A Name of the Year nominee can represent a social shift (Barack in 2007) or a stylistic one (Shiloh '06). It can dominate headlines (Katrina '05) or slip subtly into the cultural jetstream (Chuck '07). From babies (Shiloh) to Vampires (Cullen '08) to presidential politics (Joe '08), the competition is open to names from every corner of our culture. Whatever the Name of the Year's origins it should be a miniature time capsule, capturing some part of the zeitgeist in a single name.
Please post your nominations here in comments, and feel free to second others. Criteria for the final choice will include:
- A dramatic change in the name's usage or social meaning
- A reflection of a broader cultural theme, or influence on broader style trends
- Your votes (frequency of nominations, and compelling arguments)
Happy nominating! Look for the official Name of the Year announcement in December.
Read about past Names of the Year:
Today's baby naming thought of the day comes courtesy of my eight year old daughter. Hearing me comment that each name you choose affects future sibling names, the name-wizard-in-training chimed in with a provocative literary analogy. She pointed me to this quote about writing a book series, from "Paddington Bear" creator Michael Bond's introduction to his Paddington Treasury:
"In the case of a series, the first book is always the easiest; you go wherever your fancy takes you, the world is your oyster. But, and it is a big but, you also set parameters for all the ones that follow."
Setting parameters for the ones that follow. Doesn't your first name choice do just that? Your first baby -- like a totally new book -- is a whole world unto itself. You choose from a vast, unformed universe of options, then that choice defines a space. The space may be stylistic. The name Margaret, for instance, sets you down in the realm of English classics. In other case the space may be shaped by family ties, or by ethnic or religious connections, or by a name's eye-popping uniqueness. The space each name defines also includes some closed doors. Choosing Iva closes the door to Ivy, and Lewis shuts down the passage to Clark.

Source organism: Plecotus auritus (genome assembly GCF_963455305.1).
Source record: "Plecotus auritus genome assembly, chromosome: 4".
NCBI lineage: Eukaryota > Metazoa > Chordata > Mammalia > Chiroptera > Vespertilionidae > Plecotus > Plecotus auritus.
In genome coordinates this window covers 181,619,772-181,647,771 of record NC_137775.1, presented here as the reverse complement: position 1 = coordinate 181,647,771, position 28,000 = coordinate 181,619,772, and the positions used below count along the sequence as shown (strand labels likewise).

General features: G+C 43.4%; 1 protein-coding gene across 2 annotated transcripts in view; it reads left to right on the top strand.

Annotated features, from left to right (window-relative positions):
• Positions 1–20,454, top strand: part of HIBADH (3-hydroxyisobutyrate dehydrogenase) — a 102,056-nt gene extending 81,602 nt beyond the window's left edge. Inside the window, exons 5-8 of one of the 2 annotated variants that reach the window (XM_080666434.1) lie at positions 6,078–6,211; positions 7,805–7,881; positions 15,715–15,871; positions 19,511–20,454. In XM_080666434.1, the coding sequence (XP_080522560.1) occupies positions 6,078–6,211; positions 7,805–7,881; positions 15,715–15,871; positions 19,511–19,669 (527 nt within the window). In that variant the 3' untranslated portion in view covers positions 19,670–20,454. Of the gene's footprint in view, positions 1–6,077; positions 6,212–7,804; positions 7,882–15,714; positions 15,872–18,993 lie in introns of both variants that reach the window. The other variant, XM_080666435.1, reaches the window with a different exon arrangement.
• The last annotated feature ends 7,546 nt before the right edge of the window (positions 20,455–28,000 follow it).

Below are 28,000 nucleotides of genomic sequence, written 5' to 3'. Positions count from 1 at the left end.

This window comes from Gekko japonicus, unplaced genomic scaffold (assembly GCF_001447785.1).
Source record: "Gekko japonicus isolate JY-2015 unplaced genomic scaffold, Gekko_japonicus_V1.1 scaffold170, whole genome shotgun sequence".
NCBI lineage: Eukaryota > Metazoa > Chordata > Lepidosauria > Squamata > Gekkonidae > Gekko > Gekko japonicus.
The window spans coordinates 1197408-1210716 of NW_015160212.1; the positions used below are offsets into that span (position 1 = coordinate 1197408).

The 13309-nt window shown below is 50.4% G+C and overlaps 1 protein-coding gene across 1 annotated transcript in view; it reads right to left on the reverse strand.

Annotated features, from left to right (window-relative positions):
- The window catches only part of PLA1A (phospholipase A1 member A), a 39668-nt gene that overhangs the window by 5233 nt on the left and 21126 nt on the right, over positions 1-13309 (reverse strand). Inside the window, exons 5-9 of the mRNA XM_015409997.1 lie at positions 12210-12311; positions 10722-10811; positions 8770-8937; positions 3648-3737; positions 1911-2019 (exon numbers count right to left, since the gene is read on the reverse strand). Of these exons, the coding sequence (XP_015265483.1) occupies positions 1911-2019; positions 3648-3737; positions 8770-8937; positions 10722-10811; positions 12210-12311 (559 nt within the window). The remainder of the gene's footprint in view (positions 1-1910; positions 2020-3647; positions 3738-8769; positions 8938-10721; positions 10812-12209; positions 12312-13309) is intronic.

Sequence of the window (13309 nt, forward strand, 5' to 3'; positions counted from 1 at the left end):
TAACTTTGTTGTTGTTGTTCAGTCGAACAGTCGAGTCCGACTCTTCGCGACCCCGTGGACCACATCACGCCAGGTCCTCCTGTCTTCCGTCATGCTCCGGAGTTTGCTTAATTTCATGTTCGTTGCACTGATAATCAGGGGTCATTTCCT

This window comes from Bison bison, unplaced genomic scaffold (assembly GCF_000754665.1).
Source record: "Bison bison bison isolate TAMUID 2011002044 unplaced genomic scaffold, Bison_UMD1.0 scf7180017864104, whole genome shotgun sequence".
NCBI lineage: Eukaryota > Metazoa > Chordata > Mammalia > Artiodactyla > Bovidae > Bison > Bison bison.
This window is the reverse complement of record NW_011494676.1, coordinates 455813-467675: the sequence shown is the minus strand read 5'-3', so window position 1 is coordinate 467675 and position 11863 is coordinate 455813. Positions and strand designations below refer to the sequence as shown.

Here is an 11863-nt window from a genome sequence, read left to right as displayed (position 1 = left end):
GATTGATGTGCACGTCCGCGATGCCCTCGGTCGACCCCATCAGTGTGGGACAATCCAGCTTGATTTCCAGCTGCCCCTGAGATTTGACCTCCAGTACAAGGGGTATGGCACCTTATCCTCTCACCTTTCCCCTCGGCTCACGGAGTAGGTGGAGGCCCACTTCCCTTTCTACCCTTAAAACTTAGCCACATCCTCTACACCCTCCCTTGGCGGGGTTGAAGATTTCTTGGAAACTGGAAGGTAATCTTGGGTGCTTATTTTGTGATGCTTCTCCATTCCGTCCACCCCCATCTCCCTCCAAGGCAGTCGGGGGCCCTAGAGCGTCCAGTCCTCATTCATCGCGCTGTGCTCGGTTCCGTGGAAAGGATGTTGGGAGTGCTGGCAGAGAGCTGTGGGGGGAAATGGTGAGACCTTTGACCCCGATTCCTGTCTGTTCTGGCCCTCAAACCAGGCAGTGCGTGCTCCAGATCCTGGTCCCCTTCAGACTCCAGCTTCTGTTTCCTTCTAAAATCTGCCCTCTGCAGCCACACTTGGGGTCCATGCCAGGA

But again like a book series, future family additions (editions?) can cast a new light on the names that came before them. Michaela looks different with a sister named Eleanor vs. a Braeleigh. A dramatic shift in style can highlight the individuality of each element, or simply jar people with the curious contrast. (Anybody read The Starlight Barking, the surreal sequel to Dodie Smith's classic 101 Dalmations?) And the series as a whole has a meaning and texture beyond the individual stories it comprises.
The challenge, always, is to make each volume live up to the original. Many parents who fall head over heels for their first baby's name find it hard to duplicate that magic. It's the name version of the classic parental anxiety: "How can I love another child as much?" Let's hear Michael Bond's take:
"It's like making a cake. If all the right ingredients are assembled in the correct proportions, and if they are mixed together in the right order, then baked for just the right amount of time, the result can be rewarding. Repeating the success, recapturing the freshness of the original, is something else again and can often take much, much longer."